Radiators are a bit of a rarity when you consider how infrequently you have to shop for them. Most people will buy one every decade or so, just like a new TV or car. People can buy new radiators from Radiator Outlet. Yet, it is surprising how hard it can be to know if you’re buying a good radiator. That goes doubly for towel rails, which are a whole world unto themselves. I could confidently bet most people can tell me which TV I should get for my living room but ask them about towel rails, and you might rightly be met with blank stares. Find how to buy a good towel.
How would someone know if they’re buying a good towel rail or not? What even makes for a good towel rail? And what problems would someone want to avoid? Well, they can start by reading what I have to say here. Follow this advice and all of a sudden you’ll become an expert in knowing how to buy a good towel rail.
Firstly, let’s start by separating towel rails from radiators. Yes, they’re the same thing, but rails have an entire eco-system of styles to work with. You need to know what ladder sections are, when you’re looking at offset rails, whether towel bars are needed, and what brands are the trendiest. When it comes to brand, some of these rails by Reina are the trendiest you’ll find online without having to compare dozens of brands.
The main towel rail styles to know about would be:
Ladder, curved & straight are three variations of the common rail you get in most homes. Traditional towel rails are an old-school design where the rail has a central radiator unit with a protruding towel rail on top. Horizontal is the odd one of the bunch. Most people wouldn’t usually opt for a rail that is the same dimension as a normal radiator on the wall, but it can work in some instances.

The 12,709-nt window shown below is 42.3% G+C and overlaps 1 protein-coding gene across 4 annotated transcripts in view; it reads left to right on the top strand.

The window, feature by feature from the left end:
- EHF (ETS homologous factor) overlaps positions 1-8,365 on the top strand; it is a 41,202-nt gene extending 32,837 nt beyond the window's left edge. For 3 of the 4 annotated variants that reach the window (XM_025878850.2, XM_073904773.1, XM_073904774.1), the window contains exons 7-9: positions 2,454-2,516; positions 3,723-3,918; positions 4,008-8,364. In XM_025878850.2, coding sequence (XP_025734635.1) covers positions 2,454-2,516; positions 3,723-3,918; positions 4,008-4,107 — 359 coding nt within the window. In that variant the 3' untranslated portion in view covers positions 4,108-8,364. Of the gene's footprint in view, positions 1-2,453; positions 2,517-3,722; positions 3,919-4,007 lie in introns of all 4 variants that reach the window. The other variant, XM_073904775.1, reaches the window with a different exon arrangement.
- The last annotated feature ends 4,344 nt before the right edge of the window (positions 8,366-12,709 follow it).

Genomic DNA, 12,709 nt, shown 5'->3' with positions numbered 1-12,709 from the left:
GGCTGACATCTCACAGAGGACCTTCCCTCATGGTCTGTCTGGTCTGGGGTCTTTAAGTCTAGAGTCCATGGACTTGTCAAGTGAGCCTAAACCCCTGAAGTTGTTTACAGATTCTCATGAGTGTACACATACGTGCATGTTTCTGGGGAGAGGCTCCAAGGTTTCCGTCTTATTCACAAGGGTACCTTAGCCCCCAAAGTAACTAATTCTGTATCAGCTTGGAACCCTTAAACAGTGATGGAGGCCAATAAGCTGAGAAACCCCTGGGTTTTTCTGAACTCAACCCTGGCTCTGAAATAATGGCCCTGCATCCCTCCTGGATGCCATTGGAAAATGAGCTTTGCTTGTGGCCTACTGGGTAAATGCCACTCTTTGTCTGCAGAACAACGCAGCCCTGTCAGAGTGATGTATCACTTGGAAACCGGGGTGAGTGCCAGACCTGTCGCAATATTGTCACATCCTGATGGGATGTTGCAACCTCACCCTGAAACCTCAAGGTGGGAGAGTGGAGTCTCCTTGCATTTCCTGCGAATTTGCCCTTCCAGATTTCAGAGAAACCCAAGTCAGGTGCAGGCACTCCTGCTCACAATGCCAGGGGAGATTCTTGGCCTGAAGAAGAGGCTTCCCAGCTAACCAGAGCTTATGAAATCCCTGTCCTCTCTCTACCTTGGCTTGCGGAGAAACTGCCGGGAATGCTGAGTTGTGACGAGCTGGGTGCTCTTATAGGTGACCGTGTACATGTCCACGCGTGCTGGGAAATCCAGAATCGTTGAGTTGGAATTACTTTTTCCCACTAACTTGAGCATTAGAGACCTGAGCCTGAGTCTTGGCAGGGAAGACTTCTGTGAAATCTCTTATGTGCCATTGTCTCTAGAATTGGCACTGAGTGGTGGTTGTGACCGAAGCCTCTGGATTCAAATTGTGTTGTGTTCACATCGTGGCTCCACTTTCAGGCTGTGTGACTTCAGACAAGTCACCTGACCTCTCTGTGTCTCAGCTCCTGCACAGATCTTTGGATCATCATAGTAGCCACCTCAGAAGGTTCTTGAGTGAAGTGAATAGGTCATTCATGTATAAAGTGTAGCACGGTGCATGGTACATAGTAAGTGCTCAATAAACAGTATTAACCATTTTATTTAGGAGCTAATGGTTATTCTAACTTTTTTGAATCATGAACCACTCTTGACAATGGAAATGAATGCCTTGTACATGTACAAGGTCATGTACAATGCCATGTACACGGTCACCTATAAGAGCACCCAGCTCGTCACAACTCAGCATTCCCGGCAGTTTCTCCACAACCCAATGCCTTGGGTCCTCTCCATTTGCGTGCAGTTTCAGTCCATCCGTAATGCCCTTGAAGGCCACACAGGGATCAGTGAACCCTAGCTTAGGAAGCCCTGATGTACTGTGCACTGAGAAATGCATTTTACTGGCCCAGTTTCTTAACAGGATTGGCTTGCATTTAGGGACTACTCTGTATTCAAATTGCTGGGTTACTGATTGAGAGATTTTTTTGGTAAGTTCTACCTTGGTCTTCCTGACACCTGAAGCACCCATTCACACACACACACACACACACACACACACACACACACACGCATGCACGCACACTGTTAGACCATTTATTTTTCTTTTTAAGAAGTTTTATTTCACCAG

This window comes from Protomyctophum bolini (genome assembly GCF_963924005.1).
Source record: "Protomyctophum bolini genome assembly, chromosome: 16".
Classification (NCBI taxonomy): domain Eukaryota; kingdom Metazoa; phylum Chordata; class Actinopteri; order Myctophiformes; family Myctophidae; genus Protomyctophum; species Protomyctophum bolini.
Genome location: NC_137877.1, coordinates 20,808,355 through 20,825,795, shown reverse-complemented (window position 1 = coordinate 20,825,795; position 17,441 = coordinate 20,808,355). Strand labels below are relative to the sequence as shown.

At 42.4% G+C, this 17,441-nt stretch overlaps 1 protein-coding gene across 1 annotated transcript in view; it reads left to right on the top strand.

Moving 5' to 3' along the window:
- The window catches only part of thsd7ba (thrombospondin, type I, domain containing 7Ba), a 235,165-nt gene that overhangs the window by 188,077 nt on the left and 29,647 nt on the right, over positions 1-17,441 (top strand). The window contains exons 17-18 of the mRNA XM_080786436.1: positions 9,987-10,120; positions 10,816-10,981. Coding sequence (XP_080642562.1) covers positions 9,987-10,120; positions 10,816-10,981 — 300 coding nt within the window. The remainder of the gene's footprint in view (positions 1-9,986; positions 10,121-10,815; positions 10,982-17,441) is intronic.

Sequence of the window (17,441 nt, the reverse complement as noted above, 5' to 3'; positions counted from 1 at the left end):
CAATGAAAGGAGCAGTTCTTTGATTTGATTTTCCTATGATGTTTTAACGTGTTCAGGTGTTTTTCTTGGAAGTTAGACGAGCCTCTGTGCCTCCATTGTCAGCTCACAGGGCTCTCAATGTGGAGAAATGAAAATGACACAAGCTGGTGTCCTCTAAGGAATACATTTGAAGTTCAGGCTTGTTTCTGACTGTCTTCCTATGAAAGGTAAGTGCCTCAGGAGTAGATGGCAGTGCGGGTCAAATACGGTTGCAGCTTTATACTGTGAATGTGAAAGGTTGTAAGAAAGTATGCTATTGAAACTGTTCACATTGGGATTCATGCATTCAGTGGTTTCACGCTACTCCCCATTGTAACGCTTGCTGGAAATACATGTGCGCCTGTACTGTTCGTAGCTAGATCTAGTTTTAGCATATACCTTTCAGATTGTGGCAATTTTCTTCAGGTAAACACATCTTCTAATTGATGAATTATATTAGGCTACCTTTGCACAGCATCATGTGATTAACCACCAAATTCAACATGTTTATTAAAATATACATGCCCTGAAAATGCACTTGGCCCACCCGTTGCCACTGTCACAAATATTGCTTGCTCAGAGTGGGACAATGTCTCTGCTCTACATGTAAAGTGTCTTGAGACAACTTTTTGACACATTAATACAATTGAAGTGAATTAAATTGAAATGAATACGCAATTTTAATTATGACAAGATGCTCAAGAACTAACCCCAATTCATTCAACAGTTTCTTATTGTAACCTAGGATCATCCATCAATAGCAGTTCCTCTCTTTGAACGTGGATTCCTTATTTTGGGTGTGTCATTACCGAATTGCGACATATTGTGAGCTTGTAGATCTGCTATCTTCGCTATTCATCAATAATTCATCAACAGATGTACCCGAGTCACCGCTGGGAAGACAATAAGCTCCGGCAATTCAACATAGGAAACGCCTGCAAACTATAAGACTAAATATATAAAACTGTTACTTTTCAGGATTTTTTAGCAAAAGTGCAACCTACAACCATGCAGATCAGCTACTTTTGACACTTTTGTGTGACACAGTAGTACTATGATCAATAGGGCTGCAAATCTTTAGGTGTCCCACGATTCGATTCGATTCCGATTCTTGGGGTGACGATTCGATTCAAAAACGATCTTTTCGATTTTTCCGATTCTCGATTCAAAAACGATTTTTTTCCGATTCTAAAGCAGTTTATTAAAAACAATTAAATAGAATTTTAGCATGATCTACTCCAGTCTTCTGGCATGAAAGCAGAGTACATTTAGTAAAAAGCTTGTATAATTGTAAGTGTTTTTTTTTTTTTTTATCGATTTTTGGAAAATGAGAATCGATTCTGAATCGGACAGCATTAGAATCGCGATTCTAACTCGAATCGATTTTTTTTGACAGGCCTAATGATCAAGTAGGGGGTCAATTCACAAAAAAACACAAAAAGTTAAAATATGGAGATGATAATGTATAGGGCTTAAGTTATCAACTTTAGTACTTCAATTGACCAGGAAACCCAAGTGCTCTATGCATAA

Now that we know what we’re looking at, we need to focus on performance. Towel rails can’t match radiator on a like for like basis, i.e. a 600mm tall radiator will have a stronger heat output than a 600mm towel rail. When swapping a radiator for rail, the latter will usually need to be bigger to match heat output. If you haven’t a clue about the heat output your room needs, use a heating calculator online (don’t worry, all you need is a tape measure). Luckily, rooms tend to have more free vertical space than horizontal space, letting you get away with taller radiators to match heat requirements.
Lastly, I want to highlight an obvious issue most people overlook when shopping for rails; the finish. Almost all towel rails are made from steel or stainless steel. Some are made from aluminium, but that’s another story for another day. Steel is a great conductor of heat and has a good degree of heat retention. The finish you go for will almost always not be an indication of the material. For example, if you’re buying a chrome or copper towel rail, it will be painted in that colour rather than having a chrome or copper layer on top. I can only imagine what price people think silver towel rails are.
And when choosing your finish, determine if you want the rail to look shiny on the wall or blend in. If you want shiny and bright, opt for polished. If you want subdued, satin, or brushed is the way to go.
That covers the basics of how to buy a good towel rail. Just remember that while rails can look better, you need to be careful with the heat output and the rail style. Follow that path, and you shouldn’t go wrong.